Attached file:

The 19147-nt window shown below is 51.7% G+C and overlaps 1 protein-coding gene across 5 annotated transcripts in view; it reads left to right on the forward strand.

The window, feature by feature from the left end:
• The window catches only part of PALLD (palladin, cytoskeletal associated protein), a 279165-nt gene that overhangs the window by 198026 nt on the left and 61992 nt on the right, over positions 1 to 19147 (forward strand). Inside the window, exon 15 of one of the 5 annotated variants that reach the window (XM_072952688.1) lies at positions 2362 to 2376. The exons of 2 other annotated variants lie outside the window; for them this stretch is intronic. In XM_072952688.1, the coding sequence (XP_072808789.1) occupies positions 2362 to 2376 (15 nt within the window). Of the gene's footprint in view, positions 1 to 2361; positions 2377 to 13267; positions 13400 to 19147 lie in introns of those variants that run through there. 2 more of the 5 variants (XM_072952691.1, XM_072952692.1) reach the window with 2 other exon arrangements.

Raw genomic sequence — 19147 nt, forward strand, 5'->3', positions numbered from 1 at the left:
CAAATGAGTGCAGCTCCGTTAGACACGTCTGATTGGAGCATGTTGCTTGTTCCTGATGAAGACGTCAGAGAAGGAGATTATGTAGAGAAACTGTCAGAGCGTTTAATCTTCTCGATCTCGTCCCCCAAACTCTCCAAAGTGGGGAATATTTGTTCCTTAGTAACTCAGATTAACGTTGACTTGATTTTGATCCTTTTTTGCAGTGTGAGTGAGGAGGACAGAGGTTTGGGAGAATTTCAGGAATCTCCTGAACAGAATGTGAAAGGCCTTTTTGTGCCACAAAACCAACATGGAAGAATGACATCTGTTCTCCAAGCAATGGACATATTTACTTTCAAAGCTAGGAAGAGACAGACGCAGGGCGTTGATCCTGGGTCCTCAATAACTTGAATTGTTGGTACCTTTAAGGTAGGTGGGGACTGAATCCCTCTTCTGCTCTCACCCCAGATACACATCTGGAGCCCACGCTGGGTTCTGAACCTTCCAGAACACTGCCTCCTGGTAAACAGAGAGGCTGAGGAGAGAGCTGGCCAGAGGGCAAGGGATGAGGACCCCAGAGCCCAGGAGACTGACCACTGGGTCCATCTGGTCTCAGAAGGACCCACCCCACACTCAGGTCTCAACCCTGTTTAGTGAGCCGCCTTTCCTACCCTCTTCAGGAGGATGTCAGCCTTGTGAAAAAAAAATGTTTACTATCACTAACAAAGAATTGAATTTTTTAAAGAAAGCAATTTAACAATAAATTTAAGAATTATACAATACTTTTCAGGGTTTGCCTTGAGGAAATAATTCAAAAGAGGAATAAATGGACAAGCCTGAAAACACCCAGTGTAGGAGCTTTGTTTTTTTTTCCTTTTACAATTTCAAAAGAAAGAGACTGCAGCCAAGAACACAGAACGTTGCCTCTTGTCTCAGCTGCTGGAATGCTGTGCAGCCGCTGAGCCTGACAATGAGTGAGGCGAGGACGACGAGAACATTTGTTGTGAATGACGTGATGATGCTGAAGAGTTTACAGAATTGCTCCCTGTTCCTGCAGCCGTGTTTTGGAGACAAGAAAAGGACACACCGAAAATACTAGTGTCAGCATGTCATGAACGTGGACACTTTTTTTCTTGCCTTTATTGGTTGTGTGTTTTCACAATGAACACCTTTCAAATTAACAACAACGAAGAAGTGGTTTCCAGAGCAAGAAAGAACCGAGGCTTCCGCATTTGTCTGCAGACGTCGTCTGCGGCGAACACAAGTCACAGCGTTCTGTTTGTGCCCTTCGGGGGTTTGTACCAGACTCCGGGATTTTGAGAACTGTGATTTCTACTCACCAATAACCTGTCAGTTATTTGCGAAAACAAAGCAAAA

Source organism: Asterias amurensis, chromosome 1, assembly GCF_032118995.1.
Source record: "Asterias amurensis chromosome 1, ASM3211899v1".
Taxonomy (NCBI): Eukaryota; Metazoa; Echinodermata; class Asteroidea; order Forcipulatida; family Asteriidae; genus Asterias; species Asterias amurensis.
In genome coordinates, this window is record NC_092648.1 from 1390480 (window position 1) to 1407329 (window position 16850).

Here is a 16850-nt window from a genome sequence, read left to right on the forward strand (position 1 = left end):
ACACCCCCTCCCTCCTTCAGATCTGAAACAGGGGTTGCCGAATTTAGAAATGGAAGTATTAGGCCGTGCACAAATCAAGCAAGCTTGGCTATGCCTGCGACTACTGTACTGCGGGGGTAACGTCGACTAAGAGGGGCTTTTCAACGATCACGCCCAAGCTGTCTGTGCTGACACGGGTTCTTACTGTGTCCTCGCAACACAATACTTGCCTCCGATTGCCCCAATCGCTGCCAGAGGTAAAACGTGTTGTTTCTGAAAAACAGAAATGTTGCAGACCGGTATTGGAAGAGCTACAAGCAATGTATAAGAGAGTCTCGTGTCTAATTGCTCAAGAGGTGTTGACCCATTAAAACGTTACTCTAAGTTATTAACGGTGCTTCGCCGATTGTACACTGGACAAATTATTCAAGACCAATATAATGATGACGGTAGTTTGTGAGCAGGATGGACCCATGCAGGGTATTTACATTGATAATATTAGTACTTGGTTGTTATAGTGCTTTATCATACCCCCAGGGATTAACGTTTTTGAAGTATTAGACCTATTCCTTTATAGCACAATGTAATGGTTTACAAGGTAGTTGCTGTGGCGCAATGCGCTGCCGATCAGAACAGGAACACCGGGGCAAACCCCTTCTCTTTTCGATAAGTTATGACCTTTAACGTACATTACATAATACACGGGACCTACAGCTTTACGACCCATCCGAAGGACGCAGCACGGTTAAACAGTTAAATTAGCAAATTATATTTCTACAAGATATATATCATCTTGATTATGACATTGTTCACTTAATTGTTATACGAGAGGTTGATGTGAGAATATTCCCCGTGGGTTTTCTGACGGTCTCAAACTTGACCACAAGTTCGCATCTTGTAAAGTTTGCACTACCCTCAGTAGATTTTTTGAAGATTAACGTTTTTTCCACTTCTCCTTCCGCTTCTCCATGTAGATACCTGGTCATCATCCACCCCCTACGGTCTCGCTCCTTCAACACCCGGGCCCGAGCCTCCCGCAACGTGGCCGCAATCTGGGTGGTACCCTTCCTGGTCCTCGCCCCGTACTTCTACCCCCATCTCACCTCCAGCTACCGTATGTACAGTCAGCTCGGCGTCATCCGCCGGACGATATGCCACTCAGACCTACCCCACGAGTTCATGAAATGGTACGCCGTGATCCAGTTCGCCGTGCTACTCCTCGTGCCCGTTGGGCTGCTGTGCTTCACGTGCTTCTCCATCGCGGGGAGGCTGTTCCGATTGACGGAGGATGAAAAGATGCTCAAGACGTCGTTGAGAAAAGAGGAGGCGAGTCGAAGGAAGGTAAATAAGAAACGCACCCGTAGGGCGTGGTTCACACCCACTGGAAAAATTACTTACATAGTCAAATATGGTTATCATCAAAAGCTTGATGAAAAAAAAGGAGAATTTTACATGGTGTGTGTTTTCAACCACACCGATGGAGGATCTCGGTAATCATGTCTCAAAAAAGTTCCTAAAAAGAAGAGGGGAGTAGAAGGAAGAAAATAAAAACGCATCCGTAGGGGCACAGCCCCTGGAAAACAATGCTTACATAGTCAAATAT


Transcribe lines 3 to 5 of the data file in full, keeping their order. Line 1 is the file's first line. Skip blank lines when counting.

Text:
• The window catches only part of PALLD (palladin, cytoskeletal associated protein), a 279165-nt gene that overhangs the window by 198026 nt on the left and 61992 nt on the right, over positions 1 to 19147 (forward strand). Inside the window, exon 15 of one of the 5 annotated variants that reach the window (XM_072952688.1) lies at positions 2362 to 2376. The exons of 2 other annotated variants lie outside the window; for them this stretch is intronic. In XM_072952688.1, the coding sequence (XP_072808789.1) occupies positions 2362 to 2376 (15 nt within the window). Of the gene's footprint in view, positions 1 to 2361; positions 2377 to 13267; positions 13400 to 19147 lie in introns of those variants that run through there. 2 more of the 5 variants (XM_072952691.1, XM_072952692.1) reach the window with 2 other exon arrangements.

Raw genomic sequence — 19147 nt, forward strand, 5'->3', positions numbered from 1 at the left:
CAAATGAGTGCAGCTCCGTTAGACACGTCTGATTGGAGCATGTTGCTTGTTCCTGATGAAGACGTCAGAGAAGGAGATTATGTAGAGAAACTGTCAGAGCGTTTAATCTTCTCGATCTCGTCCCCCAAACTCTCCAAAGTGGGGAATATTTGTTCCTTAGTAACTCAGATTAACGTTGACTTGATTTTGATCCTTTTTTGCAGTGTGAGTGAGGAGGACAGAGGTTTGGGAGAATTTCAGGAATCTCCTGAACAGAATGTGAAAGGCCTTTTTGTGCCACAAAACCAACATGGAAGAATGACATCTGTTCTCCAAGCAATGGACATATTTACTTTCAAAGCTAGGAAGAGACAGACGCAGGGCGTTGATCCTGGGTCCTCAATAACTTGAATTGTTGGTACCTTTAAGGTAGGTGGGGACTGAATCCCTCTTCTGCTCTCACCCCAGATACACATCTGGAGCCCACGCTGGGTTCTGAACCTTCCAGAACACTGCCTCCTGGTAAACAGAGAGGCTGAGGAGAGAGCTGGCCAGAGGGCAAGGGATGAGGACCCCAGAGCCCAGGAGACTGACCACTGGGTCCATCTGGTCTCAGAAGGACCCACCCCACACTCAGGTCTCAACCCTGTTTAGTGAGCCGCCTTTCCTACCCTCTTCAGGAGGATGTCAGCCTTGTGAAAAAAAAATGTTTACTATCACTAACAAAGAATTGAATTTTTTAAAGAAAGCAATTTAACAATAAATTTAAGAATTATACAATACTTTTCAGGGTTTGCCTTGAGGAAATAATTCAAAAGAGGAATAAATGGACAAGCCTGAAAACACCCAGTGTAGGAGCTTTGTTTTTTTTTCCTTTTACAATTTCAAAAGAAAGAGACTGCAGCCAAGAACACAGAACGTTGCCTCTTGTCTCAGCTGCTGGAATGCTGTGCAGCCGCTGAGCCTGACAATGAGTGAGGCGAGGACGACGAGAACATTTGTTGTGAATGACGTGATGATGCTGAAGAGTTTACAGAATTGCTCCCTGTTCCTGCAGCCGTGTTTTGGAGACAAGAAAAGGACACACCGAAAATACTAGTGTCAGCATGTCATGAACGTGGACACTTTTTTTCTTGCCTTTATTGGTTGTGTGTTTTCACAATGAACACCTTTCAAATTAACAACAACGAAGAAGTGGTTTCCAGAGCAAGAAAGAACCGAGGCTTCCGCATTTGTCTGCAGACGTCGTCTGCGGCGAACACAAGTCACAGCGTTCTGTTTGTGCCCTTCGGGGGTTTGTACCAGACTCCGGGATTTTGAGAACTGTGATTTCTACTCACCAATAACCTGTCAGTTATTTGCGAAAACAAAGCAAAA